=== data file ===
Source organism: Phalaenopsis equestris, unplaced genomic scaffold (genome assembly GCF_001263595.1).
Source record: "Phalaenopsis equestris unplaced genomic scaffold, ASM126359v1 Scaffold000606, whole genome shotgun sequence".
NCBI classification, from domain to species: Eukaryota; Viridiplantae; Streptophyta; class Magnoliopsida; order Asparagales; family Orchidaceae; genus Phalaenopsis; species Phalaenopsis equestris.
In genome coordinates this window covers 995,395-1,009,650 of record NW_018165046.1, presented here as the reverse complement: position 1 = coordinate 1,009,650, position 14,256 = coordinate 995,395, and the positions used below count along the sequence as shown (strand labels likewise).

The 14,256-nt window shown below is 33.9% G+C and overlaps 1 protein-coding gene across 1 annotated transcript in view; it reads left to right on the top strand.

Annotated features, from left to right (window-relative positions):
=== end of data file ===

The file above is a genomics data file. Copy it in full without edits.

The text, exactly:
Source organism: Phalaenopsis equestris, unplaced genomic scaffold (genome assembly GCF_001263595.1).
Source record: "Phalaenopsis equestris unplaced genomic scaffold, ASM126359v1 Scaffold000606, whole genome shotgun sequence".
NCBI classification, from domain to species: Eukaryota; Viridiplantae; Streptophyta; class Magnoliopsida; order Asparagales; family Orchidaceae; genus Phalaenopsis; species Phalaenopsis equestris.
In genome coordinates this window covers 995,395-1,009,650 of record NW_018165046.1, presented here as the reverse complement: position 1 = coordinate 1,009,650, position 14,256 = coordinate 995,395, and the positions used below count along the sequence as shown (strand labels likewise).

The 14,256-nt window shown below is 33.9% G+C and overlaps 1 protein-coding gene across 1 annotated transcript in view; it reads left to right on the top strand.

Annotated features, from left to right (window-relative positions):